Ewan McGregor slams Beauty and the Beast 'gay scene' controversy

Posted March 15, 2017

The film stars Emma Watson and Dan Stevens as the titular characters, supported by an all-star cast including Sir Ian McKellen, Ewan McGregor, Emma Thompson, Stanley Tucci and Kevin Kline.

The controversy was sparked after Condon mentioned LeFou's sexuality in an interview with Attitude, where he revealed that the character had an "exclusively gay moment".

Acknowledging that she had been committed to Beauty and the Beast for years, Watson says she felt her performance wouldn't be best served by splitting time between Bill Condon's fairy-tale adaptation and Chazelle's tale about an aspiring actress in love with a jazz pianist.

On top of that, an Alabama theatre announced that it will not screen the film, which is what McGregor is referring to in his sarcastic comment. I had to be there to do that and as I was saying before it's like you can't half-arse a project like this, you know, you're in or you're out. "It's 2017 for fucks sake".

The minor cut concerned a "gay moment" in the film, said Abdul Halim. He also blamed the journalist from the gay magazine, who first broke the news, for creating smoke without fire.

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The caption said: "Thank you @cher for the attractive " I got you babe " proposal lead in, you sounded incredible as always".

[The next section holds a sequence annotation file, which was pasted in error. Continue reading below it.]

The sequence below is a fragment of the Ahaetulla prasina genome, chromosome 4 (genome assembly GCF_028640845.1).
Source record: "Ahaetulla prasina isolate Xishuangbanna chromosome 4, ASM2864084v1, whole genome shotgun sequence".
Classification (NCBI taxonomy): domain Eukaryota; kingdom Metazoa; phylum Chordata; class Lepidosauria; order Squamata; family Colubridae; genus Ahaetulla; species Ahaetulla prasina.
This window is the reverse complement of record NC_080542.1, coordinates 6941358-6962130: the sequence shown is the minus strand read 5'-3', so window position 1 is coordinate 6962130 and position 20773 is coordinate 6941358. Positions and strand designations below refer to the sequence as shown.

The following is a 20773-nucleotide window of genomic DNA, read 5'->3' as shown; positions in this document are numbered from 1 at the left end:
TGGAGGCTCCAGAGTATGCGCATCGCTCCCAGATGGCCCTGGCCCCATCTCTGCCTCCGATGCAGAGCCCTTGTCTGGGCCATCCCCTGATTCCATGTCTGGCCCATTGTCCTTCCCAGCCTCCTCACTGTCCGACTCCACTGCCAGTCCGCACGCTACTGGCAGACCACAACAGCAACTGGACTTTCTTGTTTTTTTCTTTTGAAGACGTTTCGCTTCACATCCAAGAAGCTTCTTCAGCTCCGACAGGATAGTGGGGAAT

"It's just like, he's a gay character".

Director Bill Condon has stoked controversy leading up to the movie's USA release by drawing attention to a "gay moment" between fawning sidekick LeFou, played by Josh Gad (inset), and villainous leading man Gaston, played by Luke Evans. And if it was a movie role, you wouldn't want to go watch that person do it because you want to make it your own. And the release has been pushed back in Malaysia.

If you've been trying to book tickets to see Disney's highly anticipated live action remake of Beauty and the Beast on 16 March, you'll find that the film is not even listed on local cinema websites anymore. "I don't think it is going to influence anyone". "And I think it's incredibly subtle, to be perfectly honest".

The controversy surrounds the portrayal of Josh Gad's LeFou as a gay man pinning for Gaston, the story's antagonist. "I was manic, I was so hectic but I loved it". Making him gay just means he has something of a gently suggested crush on Gaston, which makes his character more sympathetic and his loyalty more understandable.